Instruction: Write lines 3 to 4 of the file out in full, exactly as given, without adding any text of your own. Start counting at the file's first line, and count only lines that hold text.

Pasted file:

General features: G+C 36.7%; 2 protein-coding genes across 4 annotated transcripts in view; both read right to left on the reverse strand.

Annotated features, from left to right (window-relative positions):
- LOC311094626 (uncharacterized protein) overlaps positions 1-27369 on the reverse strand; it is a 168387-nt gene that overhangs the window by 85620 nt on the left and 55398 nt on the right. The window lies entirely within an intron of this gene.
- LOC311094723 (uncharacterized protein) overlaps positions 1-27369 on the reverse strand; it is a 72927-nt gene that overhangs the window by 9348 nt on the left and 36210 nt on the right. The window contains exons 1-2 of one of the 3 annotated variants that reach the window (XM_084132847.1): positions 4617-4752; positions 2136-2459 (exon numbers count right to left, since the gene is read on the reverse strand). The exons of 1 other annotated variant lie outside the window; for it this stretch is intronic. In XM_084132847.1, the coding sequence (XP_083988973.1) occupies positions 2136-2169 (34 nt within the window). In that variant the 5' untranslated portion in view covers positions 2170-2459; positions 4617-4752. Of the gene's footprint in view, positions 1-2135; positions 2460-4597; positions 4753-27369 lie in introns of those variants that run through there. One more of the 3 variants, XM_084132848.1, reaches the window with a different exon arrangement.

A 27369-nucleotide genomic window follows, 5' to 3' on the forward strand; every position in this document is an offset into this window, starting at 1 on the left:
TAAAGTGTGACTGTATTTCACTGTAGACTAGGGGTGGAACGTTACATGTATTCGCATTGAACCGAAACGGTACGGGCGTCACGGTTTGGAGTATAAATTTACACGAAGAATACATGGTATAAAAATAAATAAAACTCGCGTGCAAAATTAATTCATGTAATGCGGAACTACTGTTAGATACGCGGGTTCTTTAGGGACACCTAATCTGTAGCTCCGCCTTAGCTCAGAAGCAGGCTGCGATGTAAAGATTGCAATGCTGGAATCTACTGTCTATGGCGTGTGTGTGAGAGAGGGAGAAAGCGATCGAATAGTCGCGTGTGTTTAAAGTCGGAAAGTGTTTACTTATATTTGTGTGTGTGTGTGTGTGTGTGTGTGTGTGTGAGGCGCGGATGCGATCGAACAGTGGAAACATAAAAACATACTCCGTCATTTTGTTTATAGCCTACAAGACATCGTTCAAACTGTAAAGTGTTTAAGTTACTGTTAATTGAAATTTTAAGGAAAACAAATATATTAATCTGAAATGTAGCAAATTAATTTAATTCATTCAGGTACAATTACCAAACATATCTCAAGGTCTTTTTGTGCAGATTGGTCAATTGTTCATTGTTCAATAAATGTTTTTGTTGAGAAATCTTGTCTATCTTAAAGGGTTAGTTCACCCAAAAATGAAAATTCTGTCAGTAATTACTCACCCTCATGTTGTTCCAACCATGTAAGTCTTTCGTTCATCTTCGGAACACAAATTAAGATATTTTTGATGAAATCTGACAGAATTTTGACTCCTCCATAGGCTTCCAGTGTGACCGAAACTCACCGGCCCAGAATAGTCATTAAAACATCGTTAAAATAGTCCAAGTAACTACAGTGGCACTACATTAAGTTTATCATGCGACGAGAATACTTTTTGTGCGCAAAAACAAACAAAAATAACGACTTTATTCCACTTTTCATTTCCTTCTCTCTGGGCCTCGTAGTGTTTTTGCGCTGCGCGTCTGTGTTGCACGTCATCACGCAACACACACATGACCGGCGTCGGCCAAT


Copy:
- LOC311094626 (uncharacterized protein) overlaps positions 1-27369 on the reverse strand; it is a 168387-nt gene that overhangs the window by 85620 nt on the left and 55398 nt on the right. The window lies entirely within an intron of this gene.
- LOC311094723 (uncharacterized protein) overlaps positions 1-27369 on the reverse strand; it is a 72927-nt gene that overhangs the window by 9348 nt on the left and 36210 nt on the right. The window contains exons 1-2 of one of the 3 annotated variants that reach the window (XM_084132847.1): positions 4617-4752; positions 2136-2459 (exon numbers count right to left, since the gene is read on the reverse strand). The exons of 1 other annotated variant lie outside the window; for it this stretch is intronic. In XM_084132847.1, the coding sequence (XP_083988973.1) occupies positions 2136-2169 (34 nt within the window). In that variant the 5' untranslated portion in view covers positions 2170-2459; positions 4617-4752. Of the gene's footprint in view, positions 1-2135; positions 2460-4597; positions 4753-27369 lie in introns of those variants that run through there. One more of the 3 variants, XM_084132848.1, reaches the window with a different exon arrangement.